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    People Are Calling Out "Normal" Parenting Tactics That Are Actually Toxic, And It's So Important

    "Stop telling your kids your personal problems. Your kids are not your therapist."

    Recently, redditor u/TheYeet56 asked the internet a very important question: "What is a normal parenting tactic that shouldn't be considered normal?"

    Fellow Reddit users opened up about their own experiences growing up and shared common parental tactics that can actually be toxic, and it's incredibly eye-opening. Here are some of the top-voted responses:

    1. "Refusing to apologize when you’re wrong."


    "Apologize to your children when you're wrong. Admit you don't know something when asked. Change your mind when your child gives you a valid reason. I grew up in an authoritarian household. ... It only teaches kids they have no voice."


    2. "Comparing them to their siblings. The good old, 'Why can't you be more like your brother/sister?' does nothing for their self-esteem and really can keep them from becoming their own person. That's all they should be anyway — themselves, not their siblings."


    3. "Telling your kids your personal problems. Like, 'Your dad is horrible; he didn’t even do the dishes. I hate my marriage.' Your kids are not your therapist. Also, they can’t do anything to solve your problem. Instead, address your issues with your spouse and a therapist."

    A parent and child in the middle of a serious conversation

    4. "Invalidating their kids' emotions, be it ignoring or shutting them down."


    5. "Getting mad for 'disrespect' or 'talking back' when their kids win an argument."


    6. "Saying that a kid has a boyfriend/girlfriend any time they are close friends with a child who isn't the same gender. On top of reinforcing the idea that boys and girls can't ever be strictly platonic friends, it's so creepy to project adult ideas of romantic relationships onto kids who are practically still toddlers."

    Two toddlers innocently smile at each other through a window

    7. "Gaslighting their children into believing things that are simply not true in order to defend themselves."


    8. "'You can tell me, and I won't be mad' followed by punishing them for whatever they admit. Then they wonder why their kids never talk to them."


    9. "Taking away their privacy. Unless your kid has a serious drug or self-harm problem, violating their privacy will almost certainly do more harm than good to their mental health, trust, and their relationship to you. It doesn't matter if it's installing spyware on their phones, tracking their movements, or taking away their bedroom door."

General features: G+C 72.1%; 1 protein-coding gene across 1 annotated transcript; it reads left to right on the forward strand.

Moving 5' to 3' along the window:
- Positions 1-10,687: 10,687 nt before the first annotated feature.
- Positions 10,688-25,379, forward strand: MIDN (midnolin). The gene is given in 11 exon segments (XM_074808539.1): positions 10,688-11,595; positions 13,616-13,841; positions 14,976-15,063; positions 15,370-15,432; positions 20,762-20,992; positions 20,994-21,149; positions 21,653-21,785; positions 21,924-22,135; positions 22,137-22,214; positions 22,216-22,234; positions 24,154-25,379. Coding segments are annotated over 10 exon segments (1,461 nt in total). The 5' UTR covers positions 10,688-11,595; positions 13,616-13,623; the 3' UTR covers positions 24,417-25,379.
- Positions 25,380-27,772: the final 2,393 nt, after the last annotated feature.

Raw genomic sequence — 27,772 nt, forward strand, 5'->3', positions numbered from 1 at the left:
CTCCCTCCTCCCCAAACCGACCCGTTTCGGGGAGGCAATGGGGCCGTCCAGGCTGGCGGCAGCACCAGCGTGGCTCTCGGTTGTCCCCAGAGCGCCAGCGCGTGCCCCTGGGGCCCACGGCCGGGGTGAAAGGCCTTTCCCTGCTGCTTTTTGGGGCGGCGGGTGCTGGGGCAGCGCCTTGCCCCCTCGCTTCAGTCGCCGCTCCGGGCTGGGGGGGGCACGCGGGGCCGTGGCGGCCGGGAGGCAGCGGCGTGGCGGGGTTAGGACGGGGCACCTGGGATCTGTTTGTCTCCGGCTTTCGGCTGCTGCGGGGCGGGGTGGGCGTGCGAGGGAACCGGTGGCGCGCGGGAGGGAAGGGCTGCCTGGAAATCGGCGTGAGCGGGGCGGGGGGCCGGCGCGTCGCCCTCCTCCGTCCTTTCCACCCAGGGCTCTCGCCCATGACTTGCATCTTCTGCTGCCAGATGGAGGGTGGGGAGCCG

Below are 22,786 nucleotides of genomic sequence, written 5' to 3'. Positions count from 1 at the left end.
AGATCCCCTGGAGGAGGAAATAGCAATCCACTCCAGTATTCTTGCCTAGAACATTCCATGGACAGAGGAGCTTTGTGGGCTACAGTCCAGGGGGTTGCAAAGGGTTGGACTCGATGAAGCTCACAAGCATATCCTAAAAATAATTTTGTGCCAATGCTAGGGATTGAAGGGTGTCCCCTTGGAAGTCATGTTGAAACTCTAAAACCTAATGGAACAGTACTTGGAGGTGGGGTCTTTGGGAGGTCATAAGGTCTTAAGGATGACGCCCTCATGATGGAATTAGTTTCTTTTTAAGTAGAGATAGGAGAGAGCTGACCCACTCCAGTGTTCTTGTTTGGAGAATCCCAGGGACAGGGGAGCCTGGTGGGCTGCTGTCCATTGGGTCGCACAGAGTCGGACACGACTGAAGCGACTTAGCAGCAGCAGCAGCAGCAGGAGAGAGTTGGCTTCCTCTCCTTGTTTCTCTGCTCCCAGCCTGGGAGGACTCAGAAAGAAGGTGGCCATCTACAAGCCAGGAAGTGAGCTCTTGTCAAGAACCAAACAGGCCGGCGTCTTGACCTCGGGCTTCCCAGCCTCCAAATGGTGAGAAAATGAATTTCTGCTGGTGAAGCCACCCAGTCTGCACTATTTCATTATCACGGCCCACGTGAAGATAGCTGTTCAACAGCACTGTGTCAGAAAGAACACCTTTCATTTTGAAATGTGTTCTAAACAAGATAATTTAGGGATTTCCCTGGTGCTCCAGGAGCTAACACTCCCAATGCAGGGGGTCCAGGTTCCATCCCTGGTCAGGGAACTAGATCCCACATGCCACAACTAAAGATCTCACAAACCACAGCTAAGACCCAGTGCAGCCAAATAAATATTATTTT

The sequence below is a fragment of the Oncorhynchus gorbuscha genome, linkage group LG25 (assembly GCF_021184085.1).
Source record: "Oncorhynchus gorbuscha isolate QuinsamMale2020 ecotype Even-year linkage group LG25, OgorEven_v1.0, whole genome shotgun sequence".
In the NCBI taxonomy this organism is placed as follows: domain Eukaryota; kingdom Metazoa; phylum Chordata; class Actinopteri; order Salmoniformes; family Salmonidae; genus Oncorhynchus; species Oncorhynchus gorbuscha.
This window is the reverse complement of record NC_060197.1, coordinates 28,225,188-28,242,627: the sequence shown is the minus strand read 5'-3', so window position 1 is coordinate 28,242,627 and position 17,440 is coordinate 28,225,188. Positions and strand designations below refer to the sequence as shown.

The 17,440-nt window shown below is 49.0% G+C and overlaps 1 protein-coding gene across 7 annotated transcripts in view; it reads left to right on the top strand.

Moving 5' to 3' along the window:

A teen holds their phone outside, alone

    10. "Less of a parenting tactic and more of a tactic parents use: contriving a video (featuring their kid) to post to social media. It's super common, and I don't understand how so many people are fooled into thinking they're genuine."


    11. "Using humiliation and embarrassment as a punishment."


    12. "Being overly protective. If you don't let your kids fail or protect them too much, they'll be less capable of doing so once they've left home. Failure is good; just provide a safety net."

    A child grips onto a parents hand tightly, not letting go

    13. "Overly accommodating and praising children."

    "My sister always excelled in academics and was also an accomplished pianist in high school. My parents didn’t make her do any of the chores I had to in order to 'preserve her hands for piano.' Her excellence at school, in clubs, and with piano also kind of led to her being constantly praised by people around her. Now, in her mid-twenties, she lacks basic life skills (cooking, cleaning, and even self-cleaning) and is unable to take any criticism, no matter how small."


    14. "Making your female children change clothes when male family members come over."


    15. "Having kids before you've gone to therapy to address your own childhood trauma, as this just causes undue trauma on the kids."

    A teen and parent in distress during a conversation

    16. "Saying anything along the lines of 'just be happy.' Like thanks, my depression is cured — especially since depression runs in my family on both sides."


    And finally:

    17. "Not explaining their decisions. Like, 'You have to do this because I'm your mom/dad, and I say so. End of discussion!' Instead, you can bring your kids on board with sooo many of the decisions you make for them if you take the time to explain your reasoning to them. Kids understand more than a lot of parents think — just give them a chance."


    You can read the full thread here.

    Do you agree with this list? What are other "normal" parenting tactics that should not be considered normal? Let us know your thoughts in the comments below.

    Note: Some responses have been edited for length and/or clarity.